The wonderful world of oil painting has been regarded with respect and admiration for centuries, but for the masses, many feel that they possess neither the talent nor pa­tience that is required to learn to paint.

This school of thought might be true, but a blast from the past just may be the help and motivation you need to overcome your fear of the blank canvas.

Renowned artist Bob Ross was a staple on public television for years, bringing fine oil painting classes into homes across America during the 1980’s and 90’s.

In recent years, Ross’ methods have gained a new found popularity, opening the world of art to an entirely new generation of “would be” painters.

Ross first became interested in painting while ser­ving in the U.S. Air­force.

After taking many art classes, he found himself at odds with most of his instructors, finding their methods too abstract and unclear for the average person.

Then he discovered a TV show called “The Magic of Oil Painting,” hosted by German artist Bill Alex­ander.

Alexander taught a 16th century style of painting called “Alla Prima” (Ital­ian for First Attempt). This technique was straight­forward and al­lowed for a painting to be completed in 30 minutes.

Ross was intrigued with this painting method and studied the show. After much practice, he began to successfully sell paintings of landscapes.

He then moved to Flo­rida to study directly un­der Bill Alexander, and became a traveling salesman and tutor for Alex­ander’s art supply company.

Ross eventually branch­ed out on his own, offering his own version of painting tutorials while selling art supplies.

Then, in 1983, PBS offer­ed Ross the chance for his own TV show.

“The Joy of Painting” was a success, and ran from January 1983 until May of 1994.

While filming the show, Ross chose to use a minimal background set and a calming slow-paced speech pattern to make viewers feel as if he was speaking directly to them. This idea paid off by making the experience of painting a re­laxing outlet for the viewer.

Ross taught using the “wet on wet” oil painting technique. This process is achieved by continually adding paint on top of “still wet” paint, rather than the lengthy process of waiting for each layer of paint to dry. This pro­cess is also adventitious for creating color blending, texture and depth, and allows for the viewer to finish their painting by the end of each episode.

Since the ending of “The Joy of Painting” show, Ross has become a huge pop icon. Books, art supplies, bobble head figures, and even Chia Pets now immortalized Bob Ross and his iconic frizzy hair style.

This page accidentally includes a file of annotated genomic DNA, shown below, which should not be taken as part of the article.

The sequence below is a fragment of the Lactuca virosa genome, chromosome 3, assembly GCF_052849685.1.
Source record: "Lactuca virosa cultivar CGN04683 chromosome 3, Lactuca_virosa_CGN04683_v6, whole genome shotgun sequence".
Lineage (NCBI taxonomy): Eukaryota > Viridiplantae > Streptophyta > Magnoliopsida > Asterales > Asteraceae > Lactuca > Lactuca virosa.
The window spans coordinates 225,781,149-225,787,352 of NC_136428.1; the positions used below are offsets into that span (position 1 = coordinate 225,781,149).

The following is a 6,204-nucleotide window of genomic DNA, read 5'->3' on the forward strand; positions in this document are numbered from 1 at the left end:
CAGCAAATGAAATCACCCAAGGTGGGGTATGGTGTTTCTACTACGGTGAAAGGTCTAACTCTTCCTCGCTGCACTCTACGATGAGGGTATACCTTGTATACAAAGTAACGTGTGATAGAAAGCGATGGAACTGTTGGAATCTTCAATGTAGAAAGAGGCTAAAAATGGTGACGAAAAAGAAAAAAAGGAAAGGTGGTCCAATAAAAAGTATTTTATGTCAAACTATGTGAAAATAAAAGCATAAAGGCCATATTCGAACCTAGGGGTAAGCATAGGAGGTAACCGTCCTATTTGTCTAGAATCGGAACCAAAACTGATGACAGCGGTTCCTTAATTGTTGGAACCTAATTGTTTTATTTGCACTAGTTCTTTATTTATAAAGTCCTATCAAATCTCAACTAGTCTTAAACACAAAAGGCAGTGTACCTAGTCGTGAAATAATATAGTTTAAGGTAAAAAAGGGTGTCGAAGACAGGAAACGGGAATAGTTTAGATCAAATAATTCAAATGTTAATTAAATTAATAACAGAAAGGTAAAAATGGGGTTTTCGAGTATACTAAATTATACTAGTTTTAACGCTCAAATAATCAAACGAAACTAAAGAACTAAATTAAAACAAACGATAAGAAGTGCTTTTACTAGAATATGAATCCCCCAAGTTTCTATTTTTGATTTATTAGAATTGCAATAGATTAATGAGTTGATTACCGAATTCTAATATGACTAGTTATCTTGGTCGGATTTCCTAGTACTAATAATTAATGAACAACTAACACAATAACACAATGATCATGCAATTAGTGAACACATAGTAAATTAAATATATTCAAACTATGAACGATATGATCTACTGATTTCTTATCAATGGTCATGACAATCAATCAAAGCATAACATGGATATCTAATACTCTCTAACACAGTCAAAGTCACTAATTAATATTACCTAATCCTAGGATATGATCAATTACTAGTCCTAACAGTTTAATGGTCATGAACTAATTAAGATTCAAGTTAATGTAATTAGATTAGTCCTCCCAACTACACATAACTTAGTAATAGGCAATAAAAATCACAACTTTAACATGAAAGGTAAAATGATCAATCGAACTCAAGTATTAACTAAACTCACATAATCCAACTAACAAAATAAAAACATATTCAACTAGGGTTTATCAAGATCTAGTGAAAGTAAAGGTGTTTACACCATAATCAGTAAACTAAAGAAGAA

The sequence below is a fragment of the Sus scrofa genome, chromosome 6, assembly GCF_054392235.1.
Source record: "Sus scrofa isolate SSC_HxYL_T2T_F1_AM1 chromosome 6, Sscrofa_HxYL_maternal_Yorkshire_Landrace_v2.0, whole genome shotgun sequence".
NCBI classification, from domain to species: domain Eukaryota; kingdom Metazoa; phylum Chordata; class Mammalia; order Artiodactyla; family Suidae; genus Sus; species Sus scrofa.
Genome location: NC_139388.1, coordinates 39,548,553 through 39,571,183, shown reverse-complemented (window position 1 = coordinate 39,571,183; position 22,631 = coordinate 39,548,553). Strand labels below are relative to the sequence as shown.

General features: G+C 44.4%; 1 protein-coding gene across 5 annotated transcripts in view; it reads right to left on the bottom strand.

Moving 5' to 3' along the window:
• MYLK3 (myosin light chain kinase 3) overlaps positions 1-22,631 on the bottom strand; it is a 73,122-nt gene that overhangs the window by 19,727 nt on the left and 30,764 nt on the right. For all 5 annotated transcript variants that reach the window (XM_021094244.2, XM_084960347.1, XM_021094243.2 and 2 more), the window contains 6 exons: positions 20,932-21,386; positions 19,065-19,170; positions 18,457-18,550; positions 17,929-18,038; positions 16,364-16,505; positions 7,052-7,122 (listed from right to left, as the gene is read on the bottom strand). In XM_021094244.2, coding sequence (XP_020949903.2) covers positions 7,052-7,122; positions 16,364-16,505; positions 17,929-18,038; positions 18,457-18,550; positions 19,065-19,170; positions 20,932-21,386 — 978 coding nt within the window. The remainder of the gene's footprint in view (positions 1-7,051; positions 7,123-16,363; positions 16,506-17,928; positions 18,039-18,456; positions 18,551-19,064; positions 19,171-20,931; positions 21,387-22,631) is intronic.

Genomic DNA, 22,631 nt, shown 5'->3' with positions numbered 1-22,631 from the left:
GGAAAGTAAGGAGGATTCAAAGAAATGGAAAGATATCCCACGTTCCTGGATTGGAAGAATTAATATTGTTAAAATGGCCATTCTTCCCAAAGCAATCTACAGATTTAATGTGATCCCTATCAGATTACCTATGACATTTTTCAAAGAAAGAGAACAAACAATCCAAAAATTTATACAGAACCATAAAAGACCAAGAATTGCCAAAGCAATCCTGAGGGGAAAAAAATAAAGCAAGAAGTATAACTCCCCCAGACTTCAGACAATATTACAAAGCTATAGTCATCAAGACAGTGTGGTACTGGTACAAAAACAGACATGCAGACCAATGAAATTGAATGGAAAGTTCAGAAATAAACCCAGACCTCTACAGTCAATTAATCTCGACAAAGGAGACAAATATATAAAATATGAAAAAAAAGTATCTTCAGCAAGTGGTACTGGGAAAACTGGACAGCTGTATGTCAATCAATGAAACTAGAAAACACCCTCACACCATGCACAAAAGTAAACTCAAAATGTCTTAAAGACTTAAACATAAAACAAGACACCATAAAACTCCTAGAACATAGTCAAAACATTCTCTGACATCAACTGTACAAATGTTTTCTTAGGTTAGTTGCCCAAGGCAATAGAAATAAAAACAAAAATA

Sadly, Ross died at the age of 52, due to complications from Lymphoma.

Ross’ legacy lives on with a recent resurgence of interest in his teachings and artwork, creating an almost cult like following.

In 2019, the Smithsonian Museum of American His­tory acquired four of Bob Ross’ paintings. Although no current plans have been announced for an exhibit, fans can only hope that plans are in the works.

In the meantime, aspiring artists can still learn Ross’ methods from the comfort of their home.

Twitch TV, a free streaming service, is show­ing non-stop episodes of “The Joy of Painting.”

Ross’ teachings can also be viewed on Netflix, but they have renamed the show “Beauty is Every­where,” and feature mostly later season shows.

A YouTube channel has also been created for Ross, and currently has over a million subscribers.

Most shows feature landscape paintings, and there is a vast collection of land­scapes to choose from.

To start, there are only a few supplies you will need.

A starter set of oil paint brushes, paint and a blank canvas. All can easily be found online, at craft stores, big box stores, or even dollar stores.

Each of Ross’ tutorials tells you exactly what paint colors you will need to create that particular episode's featured artwork.

You can stream your choice of episodes on your laptop, smart TV, or smartphone, making for easy viewing, pausing, and rewind if necessary, while you paint.

After just one Bob Ross lesson, you may discover an untapped talent you have been hiding, a new appreciation for the world of oil painting, or a fun stress relieving activity.

Ross’ laid back style and soothing voice will let you brush away the worries of your day, paint stroke by paint stroke. During these stressful times, you can’t paint a prettier picture than that.

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